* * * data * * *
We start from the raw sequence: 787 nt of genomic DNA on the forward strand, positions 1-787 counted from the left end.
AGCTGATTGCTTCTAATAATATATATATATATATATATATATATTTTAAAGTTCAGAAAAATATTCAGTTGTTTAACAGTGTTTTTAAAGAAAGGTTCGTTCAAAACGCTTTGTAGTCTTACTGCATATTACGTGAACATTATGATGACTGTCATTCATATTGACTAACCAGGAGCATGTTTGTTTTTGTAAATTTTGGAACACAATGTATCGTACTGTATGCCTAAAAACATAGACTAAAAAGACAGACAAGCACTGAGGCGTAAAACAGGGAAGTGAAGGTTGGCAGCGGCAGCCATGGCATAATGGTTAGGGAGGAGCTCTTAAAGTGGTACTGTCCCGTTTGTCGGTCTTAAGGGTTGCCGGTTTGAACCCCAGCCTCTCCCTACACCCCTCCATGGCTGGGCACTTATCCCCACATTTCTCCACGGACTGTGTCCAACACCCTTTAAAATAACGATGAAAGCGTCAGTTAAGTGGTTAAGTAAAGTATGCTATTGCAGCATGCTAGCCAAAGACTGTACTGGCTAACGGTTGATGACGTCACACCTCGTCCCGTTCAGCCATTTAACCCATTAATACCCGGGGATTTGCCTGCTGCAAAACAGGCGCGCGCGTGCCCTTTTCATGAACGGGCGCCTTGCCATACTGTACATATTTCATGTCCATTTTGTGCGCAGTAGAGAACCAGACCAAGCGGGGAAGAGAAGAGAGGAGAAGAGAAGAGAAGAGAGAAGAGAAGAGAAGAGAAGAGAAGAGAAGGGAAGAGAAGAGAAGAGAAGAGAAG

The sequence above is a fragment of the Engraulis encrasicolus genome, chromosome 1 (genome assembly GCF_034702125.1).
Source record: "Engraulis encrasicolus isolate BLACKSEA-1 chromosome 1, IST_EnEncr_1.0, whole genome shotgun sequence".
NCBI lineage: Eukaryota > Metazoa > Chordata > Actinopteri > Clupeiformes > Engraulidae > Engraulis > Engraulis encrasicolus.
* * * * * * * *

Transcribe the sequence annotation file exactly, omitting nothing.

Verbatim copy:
We start from the raw sequence: 787 nt of genomic DNA on the forward strand, positions 1-787 counted from the left end.
AGCTGATTGCTTCTAATAATATATATATATATATATATATATATTTTAAAGTTCAGAAAAATATTCAGTTGTTTAACAGTGTTTTTAAAGAAAGGTTCGTTCAAAACGCTTTGTAGTCTTACTGCATATTACGTGAACATTATGATGACTGTCATTCATATTGACTAACCAGGAGCATGTTTGTTTTTGTAAATTTTGGAACACAATGTATCGTACTGTATGCCTAAAAACATAGACTAAAAAGACAGACAAGCACTGAGGCGTAAAACAGGGAAGTGAAGGTTGGCAGCGGCAGCCATGGCATAATGGTTAGGGAGGAGCTCTTAAAGTGGTACTGTCCCGTTTGTCGGTCTTAAGGGTTGCCGGTTTGAACCCCAGCCTCTCCCTACACCCCTCCATGGCTGGGCACTTATCCCCACATTTCTCCACGGACTGTGTCCAACACCCTTTAAAATAACGATGAAAGCGTCAGTTAAGTGGTTAAGTAAAGTATGCTATTGCAGCATGCTAGCCAAAGACTGTACTGGCTAACGGTTGATGACGTCACACCTCGTCCCGTTCAGCCATTTAACCCATTAATACCCGGGGATTTGCCTGCTGCAAAACAGGCGCGCGCGTGCCCTTTTCATGAACGGGCGCCTTGCCATACTGTACATATTTCATGTCCATTTTGTGCGCAGTAGAGAACCAGACCAAGCGGGGAAGAGAAGAGAGGAGAAGAGAAGAGAAGAGAGAAGAGAAGAGAAGAGAAGAGAAGAGAAGGGAAGAGAAGAGAAGAGAAGAGAAG

The sequence above is a fragment of the Engraulis encrasicolus genome, chromosome 1 (genome assembly GCF_034702125.1).
Source record: "Engraulis encrasicolus isolate BLACKSEA-1 chromosome 1, IST_EnEncr_1.0, whole genome shotgun sequence".
NCBI lineage: Eukaryota > Metazoa > Chordata > Actinopteri > Clupeiformes > Engraulidae > Engraulis > Engraulis encrasicolus.